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    More Evidence that Space Travel Is Bad for Immune Systems

    Written by

    Michael Byrne


    Image: Wikipedia 

    For the foreseeable future, humans in space still means human bodies in space. And human bodies are crappy, ungainly skin bags prone to self-destruct mechanisms like cancer, heart disease, and depression. Sci-fi often suggests ways around this, usually involving some flawless robot doctor or health fixit pod ready to diagnose and repair just like that. In the real world, however, we aren’t much better up there than we are down here, perhaps worse. During 1968’s Apollo VII mission, for example, all three astronauts came down with fierce head colds, forcing a dangerous helmetless reentry and effectively ending the astronaut careers of all three.

    A 2012 study found that of 106 flights and 742 crewmembers, there were 29 cases of infectious diseases being transmitted aboard spacecraft. The illnesses ranged from head colds to fungal infections to gastroenteritis. Note that there is no bedrest with chicken noodle soup and Netflix available on a multi-million dollar space mission.

    As far as space dangers go, illness doesn’t get much attention, which is kinda strange given that one of the most distinct effects of microgravity on the human body are tanking immune systems. A 2012 piece in Time reports, “the immune system can go on the fritz in space: wounds heal more slowly; infection-fighting T-cells send signals less efficiently; bone marrow replenishes itself less effectively; killer cells— another key immune system player—fight less energetically.” Meanwhile, many pathogens have an awesome time in space, growing stronger and increasing their resistance to antimicrobials. In particular, both herpes and staph have been shown to thrive in the gravity-free, hyper-sterile environment of a space vessel.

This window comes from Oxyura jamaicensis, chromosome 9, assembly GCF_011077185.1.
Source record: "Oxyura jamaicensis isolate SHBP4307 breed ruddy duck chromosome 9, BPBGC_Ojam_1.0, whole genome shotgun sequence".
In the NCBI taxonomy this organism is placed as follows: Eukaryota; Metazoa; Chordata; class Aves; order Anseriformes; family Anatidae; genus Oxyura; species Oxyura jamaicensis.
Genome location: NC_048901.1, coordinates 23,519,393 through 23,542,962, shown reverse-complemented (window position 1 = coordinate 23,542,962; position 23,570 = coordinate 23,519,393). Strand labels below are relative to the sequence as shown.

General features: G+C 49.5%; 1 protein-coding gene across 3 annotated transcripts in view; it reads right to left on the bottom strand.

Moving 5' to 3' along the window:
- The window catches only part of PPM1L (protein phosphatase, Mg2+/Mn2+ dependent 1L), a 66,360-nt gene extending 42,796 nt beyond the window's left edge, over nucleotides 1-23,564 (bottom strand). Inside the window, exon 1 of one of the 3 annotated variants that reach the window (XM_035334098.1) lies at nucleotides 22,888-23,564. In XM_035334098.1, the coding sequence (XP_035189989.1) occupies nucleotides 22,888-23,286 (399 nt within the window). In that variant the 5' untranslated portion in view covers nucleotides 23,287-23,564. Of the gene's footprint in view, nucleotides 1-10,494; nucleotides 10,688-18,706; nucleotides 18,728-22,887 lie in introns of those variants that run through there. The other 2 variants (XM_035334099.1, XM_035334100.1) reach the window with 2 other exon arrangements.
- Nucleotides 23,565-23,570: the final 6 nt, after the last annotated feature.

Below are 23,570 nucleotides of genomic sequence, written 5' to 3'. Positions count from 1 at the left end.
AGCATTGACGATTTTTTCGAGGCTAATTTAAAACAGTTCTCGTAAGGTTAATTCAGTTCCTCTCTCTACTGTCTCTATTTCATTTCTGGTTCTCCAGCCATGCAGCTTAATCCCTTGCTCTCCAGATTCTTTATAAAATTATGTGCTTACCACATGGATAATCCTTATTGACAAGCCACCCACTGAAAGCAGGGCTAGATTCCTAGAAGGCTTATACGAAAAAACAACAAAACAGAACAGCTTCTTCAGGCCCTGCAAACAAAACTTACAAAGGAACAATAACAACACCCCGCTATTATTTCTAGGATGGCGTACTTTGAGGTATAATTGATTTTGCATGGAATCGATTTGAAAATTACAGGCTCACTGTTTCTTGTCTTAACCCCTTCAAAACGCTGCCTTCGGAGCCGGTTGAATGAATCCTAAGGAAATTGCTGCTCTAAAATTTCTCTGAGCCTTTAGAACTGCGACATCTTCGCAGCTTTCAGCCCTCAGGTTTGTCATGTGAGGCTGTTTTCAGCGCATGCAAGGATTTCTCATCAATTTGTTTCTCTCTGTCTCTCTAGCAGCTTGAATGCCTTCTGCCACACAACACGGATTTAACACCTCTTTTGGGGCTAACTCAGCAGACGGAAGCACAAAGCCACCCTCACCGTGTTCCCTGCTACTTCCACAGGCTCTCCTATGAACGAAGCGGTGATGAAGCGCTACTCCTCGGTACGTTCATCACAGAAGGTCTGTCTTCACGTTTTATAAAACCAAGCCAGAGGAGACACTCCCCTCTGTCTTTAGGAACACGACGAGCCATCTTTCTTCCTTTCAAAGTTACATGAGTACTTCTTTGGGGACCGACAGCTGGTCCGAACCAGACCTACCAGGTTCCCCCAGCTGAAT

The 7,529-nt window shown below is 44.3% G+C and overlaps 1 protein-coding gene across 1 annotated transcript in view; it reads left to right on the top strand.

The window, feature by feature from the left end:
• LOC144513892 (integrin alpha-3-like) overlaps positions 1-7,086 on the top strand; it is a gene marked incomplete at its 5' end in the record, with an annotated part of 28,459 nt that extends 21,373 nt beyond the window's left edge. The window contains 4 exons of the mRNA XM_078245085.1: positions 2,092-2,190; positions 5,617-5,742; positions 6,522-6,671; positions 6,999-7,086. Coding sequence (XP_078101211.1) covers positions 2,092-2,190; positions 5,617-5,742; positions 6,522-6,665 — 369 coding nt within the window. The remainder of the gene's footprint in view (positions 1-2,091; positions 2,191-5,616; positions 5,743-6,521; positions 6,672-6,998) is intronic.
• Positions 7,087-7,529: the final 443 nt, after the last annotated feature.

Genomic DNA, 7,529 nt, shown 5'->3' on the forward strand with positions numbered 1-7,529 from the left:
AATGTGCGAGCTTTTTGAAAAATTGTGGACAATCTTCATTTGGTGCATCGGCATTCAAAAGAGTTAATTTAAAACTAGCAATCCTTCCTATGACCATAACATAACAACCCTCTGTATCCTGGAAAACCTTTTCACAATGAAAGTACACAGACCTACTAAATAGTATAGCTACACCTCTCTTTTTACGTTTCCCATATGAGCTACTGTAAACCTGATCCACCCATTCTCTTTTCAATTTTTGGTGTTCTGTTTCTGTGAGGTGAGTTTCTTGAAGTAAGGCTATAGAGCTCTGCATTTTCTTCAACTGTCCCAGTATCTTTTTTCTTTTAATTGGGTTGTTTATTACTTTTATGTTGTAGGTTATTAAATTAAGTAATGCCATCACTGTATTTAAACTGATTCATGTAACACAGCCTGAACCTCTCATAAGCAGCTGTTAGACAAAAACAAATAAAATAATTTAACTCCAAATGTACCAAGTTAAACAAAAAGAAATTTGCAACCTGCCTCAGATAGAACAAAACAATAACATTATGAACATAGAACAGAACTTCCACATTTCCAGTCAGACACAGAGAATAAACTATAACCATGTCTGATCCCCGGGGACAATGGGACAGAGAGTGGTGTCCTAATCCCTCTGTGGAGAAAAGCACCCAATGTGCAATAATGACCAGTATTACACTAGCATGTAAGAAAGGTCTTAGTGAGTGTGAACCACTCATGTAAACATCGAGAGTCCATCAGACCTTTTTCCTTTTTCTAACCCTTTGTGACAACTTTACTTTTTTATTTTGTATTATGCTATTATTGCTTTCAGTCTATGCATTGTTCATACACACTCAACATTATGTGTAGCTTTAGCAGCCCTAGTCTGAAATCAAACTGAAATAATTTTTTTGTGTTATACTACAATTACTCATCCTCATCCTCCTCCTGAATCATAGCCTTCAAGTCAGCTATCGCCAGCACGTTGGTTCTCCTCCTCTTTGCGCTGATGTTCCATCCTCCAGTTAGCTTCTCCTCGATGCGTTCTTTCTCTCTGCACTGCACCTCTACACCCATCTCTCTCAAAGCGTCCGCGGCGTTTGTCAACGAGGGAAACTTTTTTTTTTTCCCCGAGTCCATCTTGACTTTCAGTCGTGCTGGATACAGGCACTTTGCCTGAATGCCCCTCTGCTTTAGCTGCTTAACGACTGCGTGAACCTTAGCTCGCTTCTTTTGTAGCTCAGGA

A study out this week examining space-born Drosophila flies—often studied because of the similarity between the flies’ immune systems and that of humans—found that in the case of fungal infections, microgravity effectively nullified the immune response. Interestingly, the study also looked at centrifuge-induced hypergravity, finding that  the flies’ immune responses to fungi increased beyond normal as gravity increased beyond normal. Meanwhile, on a somewhat positive note, the space flies’ immune responses to bacteria were found to be “robust,” though that’s probably a slim comfort to an astronaut trapped in a tight space capsule on a month’s-long voyage to Mars with a rapidly multiplying staph population.    

    Fungus infected fly/Deborah Kimbrell

    Immune responses to fungal infections and bacterial infections in humans and Drosophila flies are mediated by two different cellular pathways: for fungus, the pathway is governed by Toll receptors (imagine security alarms for pathogens) and the other via a gene known as imd. The Toll pathway appears to function somewhat in proportion to gravitational field strength, while the imd pathway doesn’t seem to care either way.

    One theory is that space travel involves the production of “heat-shock” proteins, which bind to Toll pathway receptors and limit the immune systems’ real estate for detecting pathogens. The result is a disproportionately small response to a pathogen threat.

    The answer to the immune system problem still seems to be induced gravity via centrifuge—a concept so far just considered useful for maintaining bone and muscle mass. So boosting astronaut immune systems would really just be a bonus of that well-established space travel concept. The team behind this week’s study, led by UC Davis’s Deborah Kimbrell, hopes to continue their fly-based research aboard the International Space Station.    

    Just one more thing: I'm never going into space. And I also happen to be as susceptible to infectious disease as the next Earthling (maybe just a bit less). Will this knowledge that gravity boosts the immune system have some future application in Earthbound medicine? I asked Kimbrell just that question on Friday. "It is always speculative to go from model organism research to human treatments, but ...," she replied cautiously. "Our hypergravity data show that Drosophila fared better against the fungal infection at high g. If humans are similar, then perhaps treatment at high g, i.e. human centrifuges, would bolster the immune response."

    It's an interesting idea. Imagine some future hospital as one giant rotating torus, boosting gravity just enough to add a worthwhile immune system edge. Or, if you're feeling a bit under the weather, maybe just sip some tea in the nearest Gravitron.